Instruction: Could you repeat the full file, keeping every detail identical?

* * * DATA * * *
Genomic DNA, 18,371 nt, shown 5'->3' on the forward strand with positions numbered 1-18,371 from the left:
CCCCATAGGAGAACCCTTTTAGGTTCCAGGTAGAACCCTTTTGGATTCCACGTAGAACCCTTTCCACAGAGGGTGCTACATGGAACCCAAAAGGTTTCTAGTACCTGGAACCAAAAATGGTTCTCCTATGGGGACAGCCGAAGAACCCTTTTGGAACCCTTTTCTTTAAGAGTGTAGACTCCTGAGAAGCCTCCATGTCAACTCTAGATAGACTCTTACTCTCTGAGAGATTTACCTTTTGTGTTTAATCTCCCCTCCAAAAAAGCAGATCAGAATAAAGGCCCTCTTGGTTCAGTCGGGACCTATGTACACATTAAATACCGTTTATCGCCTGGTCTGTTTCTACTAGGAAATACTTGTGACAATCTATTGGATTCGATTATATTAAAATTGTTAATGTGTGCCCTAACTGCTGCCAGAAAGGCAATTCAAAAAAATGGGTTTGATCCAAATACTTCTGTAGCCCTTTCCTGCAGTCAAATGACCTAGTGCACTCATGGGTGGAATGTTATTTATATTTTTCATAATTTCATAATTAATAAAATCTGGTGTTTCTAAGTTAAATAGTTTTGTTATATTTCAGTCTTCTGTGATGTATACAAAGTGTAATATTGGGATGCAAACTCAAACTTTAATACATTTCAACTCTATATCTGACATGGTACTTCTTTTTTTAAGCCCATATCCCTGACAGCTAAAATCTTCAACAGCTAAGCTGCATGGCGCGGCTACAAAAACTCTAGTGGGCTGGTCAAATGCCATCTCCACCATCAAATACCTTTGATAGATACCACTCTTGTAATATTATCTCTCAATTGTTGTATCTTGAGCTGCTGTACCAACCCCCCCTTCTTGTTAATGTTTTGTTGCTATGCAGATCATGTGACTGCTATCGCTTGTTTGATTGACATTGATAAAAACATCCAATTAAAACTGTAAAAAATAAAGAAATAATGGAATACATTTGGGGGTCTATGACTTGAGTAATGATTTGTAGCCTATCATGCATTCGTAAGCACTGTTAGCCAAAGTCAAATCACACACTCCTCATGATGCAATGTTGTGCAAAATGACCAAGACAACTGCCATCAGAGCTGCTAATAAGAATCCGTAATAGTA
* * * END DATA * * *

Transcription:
Genomic DNA, 18,371 nt, shown 5'->3' on the forward strand with positions numbered 1-18,371 from the left:
CCCCATAGGAGAACCCTTTTAGGTTCCAGGTAGAACCCTTTTGGATTCCACGTAGAACCCTTTCCACAGAGGGTGCTACATGGAACCCAAAAGGTTTCTAGTACCTGGAACCAAAAATGGTTCTCCTATGGGGACAGCCGAAGAACCCTTTTGGAACCCTTTTCTTTAAGAGTGTAGACTCCTGAGAAGCCTCCATGTCAACTCTAGATAGACTCTTACTCTCTGAGAGATTTACCTTTTGTGTTTAATCTCCCCTCCAAAAAAGCAGATCAGAATAAAGGCCCTCTTGGTTCAGTCGGGACCTATGTACACATTAAATACCGTTTATCGCCTGGTCTGTTTCTACTAGGAAATACTTGTGACAATCTATTGGATTCGATTATATTAAAATTGTTAATGTGTGCCCTAACTGCTGCCAGAAAGGCAATTCAAAAAAATGGGTTTGATCCAAATACTTCTGTAGCCCTTTCCTGCAGTCAAATGACCTAGTGCACTCATGGGTGGAATGTTATTTATATTTTTCATAATTTCATAATTAATAAAATCTGGTGTTTCTAAGTTAAATAGTTTTGTTATATTTCAGTCTTCTGTGATGTATACAAAGTGTAATATTGGGATGCAAACTCAAACTTTAATACATTTCAACTCTATATCTGACATGGTACTTCTTTTTTTAAGCCCATATCCCTGACAGCTAAAATCTTCAACAGCTAAGCTGCATGGCGCGGCTACAAAAACTCTAGTGGGCTGGTCAAATGCCATCTCCACCATCAAATACCTTTGATAGATACCACTCTTGTAATATTATCTCTCAATTGTTGTATCTTGAGCTGCTGTACCAACCCCCCCTTCTTGTTAATGTTTTGTTGCTATGCAGATCATGTGACTGCTATCGCTTGTTTGATTGACATTGATAAAAACATCCAATTAAAACTGTAAAAAATAAAGAAATAATGGAATACATTTGGGGGTCTATGACTTGAGTAATGATTTGTAGCCTATCATGCATTCGTAAGCACTGTTAGCCAAAGTCAAATCACACACTCCTCATGATGCAATGTTGTGCAAAATGACCAAGACAACTGCCATCAGAGCTGCTAATAAGAATCCGTAATAGTA